Overpass API User's Manual

Component Overview

This page gives an overview which files exist in Overpass related directories, which processes run during executing an Overpass API instance, and how the parts work together.

Running Processes

For an Overpass API endpoint that is accessible over HTTPS (or HTTP) you need two things:

The dispatcher is a permanently running daemon. It coordinates requests and updates and prevents requests from reading inconsistent data, i.e. basically all other processes are unable to start if the dispatcher is down. A sole exception is running osm3s_query with an extra --db-dir=$DIR parameter: in that case the osm3s_query is run against the database in the given directory under the assumption that no concurrent updates take place.

The dispatcher can be shut down by calling dispatcher --osm-base --terminate on the command line or by sending a SIGTERM to it. In both cases it will notify a running update_database to shutdown to ensure a proper shutdown of everything.

It is quite common that two dispatcher are running. The second instance needs to be started to coordinate the creation and upates of areas. The two can be discerned by that one runs with the argument --osm-base and the other with --areas. This dispatcher can be shut down by calling dispatcher --areas --terminate on the command line or by sending a SIGTERM to it.

The update process is performed by having the bash scripts fetch_osc.sh and apply_osc_to_db.sh run permanently. An alternative update process is performed by the having the bash script fetch_osc_and_apply.sh run permanently. The former pair keeps the minute diffs while the latter single process discards the downloaded OSC files after successfully applying them. These processes call update_database to apply the downloaded files to the database. All of these processes can be safely shutdown by sending a SIGTERM to one of them. The process update_database get notified by apply_osc_to_db.sh resp. fetch_osc_and_apply.sh when those are shutdown, and in turn apply_osc_to_db.sh resp. fetch_osc_and_apply.sh watch whether update_database has been shutdown and follow that suit.

The permanent process for the area updates is rules_loop.sh or rules_delta_loop.sh. Both of them periodically start an worker process osm3s_query --rules, and that process does the actual area updates.

You may see a couple of usually short lived processes called interpreter. These are the worker processes called from the web server by CGI to run the actual requests.

Files in bin

The files in the bin directory are those that are designed to run permanently or are needed sometimes for auxiliary jobs. Only a subset is necessary for the standard running instances, many are there to keep up backwards compatibility.

The two files that are most essential are dispatcher and update_from_dir.

The dispatcher coordinates running requests and updates and is therefore inevitable in any typical system. So is the binary update_from_dir which is called from both of the provided update mechanisms.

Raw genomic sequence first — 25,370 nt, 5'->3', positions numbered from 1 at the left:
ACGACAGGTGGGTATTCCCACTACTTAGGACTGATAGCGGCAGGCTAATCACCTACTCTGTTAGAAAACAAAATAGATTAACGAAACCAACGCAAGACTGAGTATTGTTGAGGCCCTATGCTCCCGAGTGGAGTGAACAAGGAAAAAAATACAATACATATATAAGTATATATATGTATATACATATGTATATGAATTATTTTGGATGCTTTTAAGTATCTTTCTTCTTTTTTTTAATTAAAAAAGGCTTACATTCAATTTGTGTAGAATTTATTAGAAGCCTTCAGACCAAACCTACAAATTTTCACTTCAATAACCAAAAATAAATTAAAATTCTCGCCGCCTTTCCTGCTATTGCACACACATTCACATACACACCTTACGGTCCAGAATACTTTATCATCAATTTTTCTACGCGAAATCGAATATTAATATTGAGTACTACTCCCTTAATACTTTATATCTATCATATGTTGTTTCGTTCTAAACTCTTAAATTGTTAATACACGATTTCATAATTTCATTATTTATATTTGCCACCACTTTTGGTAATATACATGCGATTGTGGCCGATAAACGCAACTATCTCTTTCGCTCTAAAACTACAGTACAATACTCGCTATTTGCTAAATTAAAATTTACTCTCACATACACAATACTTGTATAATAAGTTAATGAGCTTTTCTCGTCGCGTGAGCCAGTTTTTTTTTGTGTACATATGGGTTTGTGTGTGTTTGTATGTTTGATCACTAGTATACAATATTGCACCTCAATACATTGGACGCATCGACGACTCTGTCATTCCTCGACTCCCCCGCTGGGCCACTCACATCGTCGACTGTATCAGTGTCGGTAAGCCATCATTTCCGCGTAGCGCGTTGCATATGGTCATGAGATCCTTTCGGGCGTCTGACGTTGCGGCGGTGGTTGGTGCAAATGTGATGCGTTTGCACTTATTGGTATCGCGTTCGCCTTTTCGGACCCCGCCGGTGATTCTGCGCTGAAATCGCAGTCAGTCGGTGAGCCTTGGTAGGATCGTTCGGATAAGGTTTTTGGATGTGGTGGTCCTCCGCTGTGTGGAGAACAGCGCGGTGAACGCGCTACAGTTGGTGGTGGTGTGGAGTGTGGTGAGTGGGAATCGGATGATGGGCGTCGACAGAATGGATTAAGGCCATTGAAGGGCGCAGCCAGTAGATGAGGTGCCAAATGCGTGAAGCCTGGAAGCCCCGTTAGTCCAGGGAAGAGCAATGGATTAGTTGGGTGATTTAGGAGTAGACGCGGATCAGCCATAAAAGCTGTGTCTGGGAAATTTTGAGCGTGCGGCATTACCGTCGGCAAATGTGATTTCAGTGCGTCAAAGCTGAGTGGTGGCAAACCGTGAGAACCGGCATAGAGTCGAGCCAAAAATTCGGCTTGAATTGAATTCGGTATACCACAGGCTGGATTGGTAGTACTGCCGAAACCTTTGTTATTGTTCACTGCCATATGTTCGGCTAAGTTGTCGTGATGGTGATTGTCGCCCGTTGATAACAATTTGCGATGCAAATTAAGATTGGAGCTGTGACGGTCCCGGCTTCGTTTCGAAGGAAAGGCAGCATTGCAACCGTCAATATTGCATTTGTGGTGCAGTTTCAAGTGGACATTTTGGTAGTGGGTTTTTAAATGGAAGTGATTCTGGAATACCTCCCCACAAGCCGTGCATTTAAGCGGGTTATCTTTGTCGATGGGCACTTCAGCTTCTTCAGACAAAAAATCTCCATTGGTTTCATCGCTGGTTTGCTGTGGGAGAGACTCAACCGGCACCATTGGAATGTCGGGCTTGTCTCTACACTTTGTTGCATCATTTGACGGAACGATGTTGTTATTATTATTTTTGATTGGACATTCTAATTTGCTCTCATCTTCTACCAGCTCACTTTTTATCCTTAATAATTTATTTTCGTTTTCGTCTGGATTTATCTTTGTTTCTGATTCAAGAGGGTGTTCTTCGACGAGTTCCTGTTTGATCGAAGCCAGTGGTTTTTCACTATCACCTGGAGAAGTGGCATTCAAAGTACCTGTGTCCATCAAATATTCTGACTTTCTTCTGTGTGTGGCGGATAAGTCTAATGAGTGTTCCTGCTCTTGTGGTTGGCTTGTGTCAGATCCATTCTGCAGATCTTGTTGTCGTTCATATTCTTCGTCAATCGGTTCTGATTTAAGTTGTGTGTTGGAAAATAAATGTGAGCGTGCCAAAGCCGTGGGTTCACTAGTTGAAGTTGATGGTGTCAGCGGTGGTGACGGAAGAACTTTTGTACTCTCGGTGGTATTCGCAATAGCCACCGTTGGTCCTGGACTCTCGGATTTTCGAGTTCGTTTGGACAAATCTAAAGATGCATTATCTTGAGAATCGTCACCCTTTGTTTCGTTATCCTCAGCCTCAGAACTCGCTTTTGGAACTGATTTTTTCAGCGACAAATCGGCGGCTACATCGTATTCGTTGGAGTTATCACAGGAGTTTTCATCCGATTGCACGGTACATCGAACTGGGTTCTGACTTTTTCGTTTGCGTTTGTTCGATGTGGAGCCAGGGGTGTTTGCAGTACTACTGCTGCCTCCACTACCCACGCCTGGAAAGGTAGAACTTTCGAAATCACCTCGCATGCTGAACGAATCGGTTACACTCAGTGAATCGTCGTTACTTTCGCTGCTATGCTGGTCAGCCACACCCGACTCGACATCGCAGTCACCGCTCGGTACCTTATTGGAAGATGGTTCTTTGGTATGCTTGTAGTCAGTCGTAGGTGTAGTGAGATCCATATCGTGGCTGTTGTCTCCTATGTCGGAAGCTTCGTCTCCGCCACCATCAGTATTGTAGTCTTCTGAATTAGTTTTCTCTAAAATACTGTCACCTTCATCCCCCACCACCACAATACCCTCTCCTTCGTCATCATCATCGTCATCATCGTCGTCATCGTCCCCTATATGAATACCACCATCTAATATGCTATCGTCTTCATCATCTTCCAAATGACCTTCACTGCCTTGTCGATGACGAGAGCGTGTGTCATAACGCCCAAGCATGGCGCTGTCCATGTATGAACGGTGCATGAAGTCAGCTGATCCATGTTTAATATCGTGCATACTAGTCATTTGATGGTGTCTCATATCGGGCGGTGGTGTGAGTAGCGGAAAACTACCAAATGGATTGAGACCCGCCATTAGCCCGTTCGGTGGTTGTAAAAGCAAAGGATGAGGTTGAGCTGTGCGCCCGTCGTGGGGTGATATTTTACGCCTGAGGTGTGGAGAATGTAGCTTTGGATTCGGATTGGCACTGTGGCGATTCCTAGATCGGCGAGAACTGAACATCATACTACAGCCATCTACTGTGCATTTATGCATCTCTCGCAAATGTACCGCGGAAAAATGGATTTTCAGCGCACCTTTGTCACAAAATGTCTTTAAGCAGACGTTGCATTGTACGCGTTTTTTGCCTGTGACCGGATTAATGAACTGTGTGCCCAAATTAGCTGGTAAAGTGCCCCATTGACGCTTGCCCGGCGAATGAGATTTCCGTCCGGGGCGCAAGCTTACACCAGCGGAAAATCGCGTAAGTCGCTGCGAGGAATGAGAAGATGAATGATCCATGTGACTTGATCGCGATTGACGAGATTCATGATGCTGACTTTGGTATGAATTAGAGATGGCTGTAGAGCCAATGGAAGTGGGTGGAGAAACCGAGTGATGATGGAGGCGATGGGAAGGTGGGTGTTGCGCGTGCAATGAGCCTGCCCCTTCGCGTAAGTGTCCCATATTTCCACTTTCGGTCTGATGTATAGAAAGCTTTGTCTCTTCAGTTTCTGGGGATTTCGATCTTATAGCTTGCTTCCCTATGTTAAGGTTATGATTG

The update process on the public instances keeps the downloaded minute diffs to allow for forensics if the system crashed. This update process is performed by having the bash scripts fetch_osc.sh and apply_osc_to_db.sh run permanently. An alternative update process is performed by the bash script fetch_osc_and_apply.sh. This update process discards the downloaded minute diffs once they have successfully been applied.

Both update mechanisms make every minute use of update_from_dir and use migrate_database once after startup to bring the database format to the version that is supported by the used software version for updates.

The binary osm3s_query is equivalent to the interpreter endpoint for the supported query language but designed for use at the command line.

The bash scripts rules_loop.sh and rules_delta_loop.sh perform the updates for the generated, relation based areas. They rely on osm3s_query. These are again alternatives to each other: while rules_loop.sh will always generate all areas from scratch, the script rules_delta_loop.sh regenerates only those areas of which the uderlying data has changed.

Finally, the bash script download_clone.sh shall be executed to download a copy of the database. As this is a very large download it is designed to run only once and afterwards keep the database up to date with minute diffs.

These are the files that are useful for a standard Overpass API instance. From here on follow a couple of files which offer features for special interest only or manual maintenance.

The binary update_database allows to update or to initially set up the database from a single OSM or OSC XML file. It is used to create a database from a planet file.

The script clone.sh is the server end of the clone mechanism and creates a consolidated copy of the database.

The binary translate_xapi is a helper for the XAPI compatibility layer. It translates the XAPI query language to the Overpass XML query language.

The three binaries bbox_brim_query, draw_route_svg, and sketch_route_svg are helpers for the line diagram feature, see below in the cgi-bin directory.

The three binaries escape_xml, tocgi, and uncgi are further helpers for both the XAPI compatibility layer as well as for the line diagram feature. They may be useful to perform what they are called in isolation, i.e. URL de- or encode for debugging purposes.